Water breaking. A tale of Water, water and babies.
Just yesterday, I was out for a run and mulling how on earth to fix my song Water Under The Bridge. The night before, engineer Jaime Durr had sent over a first pass at a mix for the latest arrangement of the song, and I knew immediately it wasn’t right. What I didn’t know was why. Eryn’s vocal was brilliant, Tim’s guitar work swampy and rocking, Andy’s drums properly thumpy and Sam’s bass McCartney-esque in its groove and melody. And yet...
As I ran, I was crestfallen and confused. The song, rewritten and re-recorded for the third time, was still wrong. As I reached the point on my run at which I turn around and start heading home, my phone rang. (I know, who the hell runs with his phone? I started doing it after I had my brain injury as a emergency precaution in case of a fall, and now I do it because it gives me something to read afterwards as I cool down). I looked down at the number and didn’t recognize it but figured it might be a client I had just done some freelance for so I answered. “It’s Emily,” said the voice on the other end. I knew right away it was Catherine’s boss, but still, being a DENSE, I did not surmise what might be happening. Emily got right to it and explained that Catherine’s water had just broke and that she would be driving Catherine home from the office NOW. Honestly, I was so stunned I don’t think I sounded very surprised, but I was. I s-p-r-i-n-t-e-d home (hey, it was a few miles!). I arrived back at the apartment just as Emily and Catherine were pulling up. A frantic bit of packing and showering and organizing ensued -- made much easier by the calm, cool, collective presence of Emily -- our doula arrived, confirmed that it was time to head to the hospital and off we went.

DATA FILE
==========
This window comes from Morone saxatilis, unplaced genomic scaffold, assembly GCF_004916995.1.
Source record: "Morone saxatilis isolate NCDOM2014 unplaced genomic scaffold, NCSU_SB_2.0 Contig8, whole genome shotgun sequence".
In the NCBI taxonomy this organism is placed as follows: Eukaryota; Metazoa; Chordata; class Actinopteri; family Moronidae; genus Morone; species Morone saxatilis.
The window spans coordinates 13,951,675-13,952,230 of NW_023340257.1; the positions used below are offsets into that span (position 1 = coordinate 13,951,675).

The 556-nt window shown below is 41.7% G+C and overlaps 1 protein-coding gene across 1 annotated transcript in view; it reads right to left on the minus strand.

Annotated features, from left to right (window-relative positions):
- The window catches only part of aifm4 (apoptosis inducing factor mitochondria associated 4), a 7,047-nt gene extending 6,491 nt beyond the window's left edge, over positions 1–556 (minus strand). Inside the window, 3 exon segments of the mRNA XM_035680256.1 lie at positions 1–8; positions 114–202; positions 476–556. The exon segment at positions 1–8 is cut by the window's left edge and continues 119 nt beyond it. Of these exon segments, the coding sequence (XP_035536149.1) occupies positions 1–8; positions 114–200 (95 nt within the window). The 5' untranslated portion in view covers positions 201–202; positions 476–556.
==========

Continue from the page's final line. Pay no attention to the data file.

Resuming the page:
And here we sit, Catherine, her mom and I, all waiting for labor to begin, but hoping it waits a bit, as the babies are a bit pre-mature. The hospital staff is hoping for two more days before anything happens, but if labor does start, they won’t stop it. They know what to do and everything will be fine. I wish I could say the same thing for my song, but right now, it’s not exactly top of mind.